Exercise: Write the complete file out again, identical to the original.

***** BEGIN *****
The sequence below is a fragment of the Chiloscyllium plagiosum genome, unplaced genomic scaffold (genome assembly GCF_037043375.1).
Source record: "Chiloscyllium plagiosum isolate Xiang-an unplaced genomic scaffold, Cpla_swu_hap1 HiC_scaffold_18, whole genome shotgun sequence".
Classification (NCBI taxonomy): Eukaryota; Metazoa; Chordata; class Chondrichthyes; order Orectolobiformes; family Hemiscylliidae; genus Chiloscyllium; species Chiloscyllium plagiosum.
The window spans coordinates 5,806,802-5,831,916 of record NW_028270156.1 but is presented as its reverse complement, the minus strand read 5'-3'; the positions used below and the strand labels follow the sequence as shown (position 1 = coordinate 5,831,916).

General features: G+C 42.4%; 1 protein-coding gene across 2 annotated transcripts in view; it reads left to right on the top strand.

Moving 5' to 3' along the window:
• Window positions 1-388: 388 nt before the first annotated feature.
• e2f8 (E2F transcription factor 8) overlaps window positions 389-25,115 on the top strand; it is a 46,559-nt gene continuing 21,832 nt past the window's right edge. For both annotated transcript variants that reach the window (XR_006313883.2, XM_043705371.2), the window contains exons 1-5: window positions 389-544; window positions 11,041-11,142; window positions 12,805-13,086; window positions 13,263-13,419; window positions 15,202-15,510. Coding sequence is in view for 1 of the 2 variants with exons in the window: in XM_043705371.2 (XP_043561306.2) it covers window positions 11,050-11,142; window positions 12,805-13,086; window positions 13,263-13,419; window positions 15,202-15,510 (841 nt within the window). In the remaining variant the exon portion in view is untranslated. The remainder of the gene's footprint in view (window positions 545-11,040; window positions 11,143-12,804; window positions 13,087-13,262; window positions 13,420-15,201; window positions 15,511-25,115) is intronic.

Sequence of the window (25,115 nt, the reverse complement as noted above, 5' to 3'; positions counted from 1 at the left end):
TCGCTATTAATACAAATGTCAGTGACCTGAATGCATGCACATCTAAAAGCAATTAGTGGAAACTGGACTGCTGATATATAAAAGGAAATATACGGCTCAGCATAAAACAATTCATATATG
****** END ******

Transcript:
The sequence below is a fragment of the Chiloscyllium plagiosum genome, unplaced genomic scaffold (genome assembly GCF_037043375.1).
Source record: "Chiloscyllium plagiosum isolate Xiang-an unplaced genomic scaffold, Cpla_swu_hap1 HiC_scaffold_18, whole genome shotgun sequence".
Classification (NCBI taxonomy): Eukaryota; Metazoa; Chordata; class Chondrichthyes; order Orectolobiformes; family Hemiscylliidae; genus Chiloscyllium; species Chiloscyllium plagiosum.
The window spans coordinates 5,806,802-5,831,916 of record NW_028270156.1 but is presented as its reverse complement, the minus strand read 5'-3'; the positions used below and the strand labels follow the sequence as shown (position 1 = coordinate 5,831,916).

General features: G+C 42.4%; 1 protein-coding gene across 2 annotated transcripts in view; it reads left to right on the top strand.

Moving 5' to 3' along the window:
• Window positions 1-388: 388 nt before the first annotated feature.
• e2f8 (E2F transcription factor 8) overlaps window positions 389-25,115 on the top strand; it is a 46,559-nt gene continuing 21,832 nt past the window's right edge. For both annotated transcript variants that reach the window (XR_006313883.2, XM_043705371.2), the window contains exons 1-5: window positions 389-544; window positions 11,041-11,142; window positions 12,805-13,086; window positions 13,263-13,419; window positions 15,202-15,510. Coding sequence is in view for 1 of the 2 variants with exons in the window: in XM_043705371.2 (XP_043561306.2) it covers window positions 11,050-11,142; window positions 12,805-13,086; window positions 13,263-13,419; window positions 15,202-15,510 (841 nt within the window). In the remaining variant the exon portion in view is untranslated. The remainder of the gene's footprint in view (window positions 545-11,040; window positions 11,143-12,804; window positions 13,087-13,262; window positions 13,420-15,201; window positions 15,511-25,115) is intronic.

Sequence of the window (25,115 nt, the reverse complement as noted above, 5' to 3'; positions counted from 1 at the left end):
TCGCTATTAATACAAATGTCAGTGACCTGAATGCATGCACATCTAAAAGCAATTAGTGGAAACTGGACTGCTGATATATAAAAGGAAATATACGGCTCAGCATAAAACAATTCATATATG